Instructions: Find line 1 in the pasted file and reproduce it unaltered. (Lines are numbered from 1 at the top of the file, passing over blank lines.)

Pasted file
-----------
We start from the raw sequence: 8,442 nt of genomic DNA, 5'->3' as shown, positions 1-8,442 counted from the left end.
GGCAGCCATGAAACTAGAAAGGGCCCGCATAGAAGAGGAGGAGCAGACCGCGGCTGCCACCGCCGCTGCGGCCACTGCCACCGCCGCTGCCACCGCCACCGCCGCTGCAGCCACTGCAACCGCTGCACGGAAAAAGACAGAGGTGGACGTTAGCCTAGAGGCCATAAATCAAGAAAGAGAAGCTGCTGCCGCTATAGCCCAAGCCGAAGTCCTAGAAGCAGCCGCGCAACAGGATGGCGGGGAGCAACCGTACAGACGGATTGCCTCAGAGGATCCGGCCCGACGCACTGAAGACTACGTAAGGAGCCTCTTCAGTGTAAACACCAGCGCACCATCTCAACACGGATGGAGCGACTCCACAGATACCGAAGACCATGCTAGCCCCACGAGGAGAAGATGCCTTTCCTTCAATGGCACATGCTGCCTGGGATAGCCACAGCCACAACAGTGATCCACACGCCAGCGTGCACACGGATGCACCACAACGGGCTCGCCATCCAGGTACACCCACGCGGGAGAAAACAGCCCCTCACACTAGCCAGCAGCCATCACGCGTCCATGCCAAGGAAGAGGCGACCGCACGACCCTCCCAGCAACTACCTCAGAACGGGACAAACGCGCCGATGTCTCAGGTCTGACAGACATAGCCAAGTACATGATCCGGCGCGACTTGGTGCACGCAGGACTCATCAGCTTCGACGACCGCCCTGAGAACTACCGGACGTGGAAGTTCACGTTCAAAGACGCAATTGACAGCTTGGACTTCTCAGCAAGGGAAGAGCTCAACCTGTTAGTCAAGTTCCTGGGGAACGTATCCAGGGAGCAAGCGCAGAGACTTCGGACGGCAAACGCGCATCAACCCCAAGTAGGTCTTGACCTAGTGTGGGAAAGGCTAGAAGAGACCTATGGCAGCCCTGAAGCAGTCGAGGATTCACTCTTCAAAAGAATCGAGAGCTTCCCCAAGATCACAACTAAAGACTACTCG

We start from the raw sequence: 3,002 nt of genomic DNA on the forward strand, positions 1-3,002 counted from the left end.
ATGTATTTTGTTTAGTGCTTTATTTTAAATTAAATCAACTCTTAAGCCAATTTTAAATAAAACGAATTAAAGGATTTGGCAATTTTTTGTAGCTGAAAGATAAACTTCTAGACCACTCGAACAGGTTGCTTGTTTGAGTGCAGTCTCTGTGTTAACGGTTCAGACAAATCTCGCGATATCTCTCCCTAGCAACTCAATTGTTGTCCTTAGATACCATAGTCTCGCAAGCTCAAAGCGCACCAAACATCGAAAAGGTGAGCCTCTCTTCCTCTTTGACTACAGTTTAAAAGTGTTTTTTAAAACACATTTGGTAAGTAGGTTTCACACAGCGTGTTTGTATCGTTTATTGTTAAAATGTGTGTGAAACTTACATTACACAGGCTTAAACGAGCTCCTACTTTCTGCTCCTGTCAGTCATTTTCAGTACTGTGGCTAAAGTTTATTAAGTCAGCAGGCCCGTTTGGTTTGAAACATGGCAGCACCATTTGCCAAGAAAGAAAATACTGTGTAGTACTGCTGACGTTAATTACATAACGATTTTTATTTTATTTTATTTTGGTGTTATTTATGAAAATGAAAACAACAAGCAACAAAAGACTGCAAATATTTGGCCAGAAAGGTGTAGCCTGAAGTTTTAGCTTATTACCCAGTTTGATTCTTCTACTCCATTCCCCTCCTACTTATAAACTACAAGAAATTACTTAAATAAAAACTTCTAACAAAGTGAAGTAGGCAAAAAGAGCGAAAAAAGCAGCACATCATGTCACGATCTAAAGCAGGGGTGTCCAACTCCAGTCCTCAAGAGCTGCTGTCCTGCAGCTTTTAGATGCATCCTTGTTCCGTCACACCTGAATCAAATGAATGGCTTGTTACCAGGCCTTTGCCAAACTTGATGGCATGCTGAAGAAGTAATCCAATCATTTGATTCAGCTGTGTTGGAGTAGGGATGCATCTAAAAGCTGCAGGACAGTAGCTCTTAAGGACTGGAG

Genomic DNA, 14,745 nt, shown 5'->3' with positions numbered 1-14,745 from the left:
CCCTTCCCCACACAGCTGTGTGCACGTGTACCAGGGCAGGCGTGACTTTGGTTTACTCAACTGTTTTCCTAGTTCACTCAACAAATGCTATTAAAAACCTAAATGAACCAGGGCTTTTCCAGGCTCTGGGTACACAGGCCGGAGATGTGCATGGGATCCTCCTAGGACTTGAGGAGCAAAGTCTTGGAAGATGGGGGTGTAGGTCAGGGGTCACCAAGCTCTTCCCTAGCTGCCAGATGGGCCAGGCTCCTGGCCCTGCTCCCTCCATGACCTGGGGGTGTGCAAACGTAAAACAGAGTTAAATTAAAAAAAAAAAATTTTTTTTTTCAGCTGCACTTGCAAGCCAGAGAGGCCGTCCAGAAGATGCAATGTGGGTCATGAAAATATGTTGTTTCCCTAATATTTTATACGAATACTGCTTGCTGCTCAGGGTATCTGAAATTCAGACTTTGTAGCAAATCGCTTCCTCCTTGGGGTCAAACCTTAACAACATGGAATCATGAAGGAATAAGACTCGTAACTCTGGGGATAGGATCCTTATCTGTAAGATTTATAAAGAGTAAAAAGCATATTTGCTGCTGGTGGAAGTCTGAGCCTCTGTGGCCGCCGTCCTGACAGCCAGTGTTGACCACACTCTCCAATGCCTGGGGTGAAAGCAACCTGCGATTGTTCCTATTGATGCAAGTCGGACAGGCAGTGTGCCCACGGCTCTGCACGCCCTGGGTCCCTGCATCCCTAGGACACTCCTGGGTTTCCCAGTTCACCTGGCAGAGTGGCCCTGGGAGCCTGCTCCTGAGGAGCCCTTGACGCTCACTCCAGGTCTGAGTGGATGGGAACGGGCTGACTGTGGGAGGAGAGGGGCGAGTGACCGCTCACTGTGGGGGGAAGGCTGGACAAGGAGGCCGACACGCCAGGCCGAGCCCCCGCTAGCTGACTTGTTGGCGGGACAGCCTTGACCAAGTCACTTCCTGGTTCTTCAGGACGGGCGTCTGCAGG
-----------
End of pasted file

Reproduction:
We start from the raw sequence: 8,442 nt of genomic DNA, 5'->3' as shown, positions 1-8,442 counted from the left end.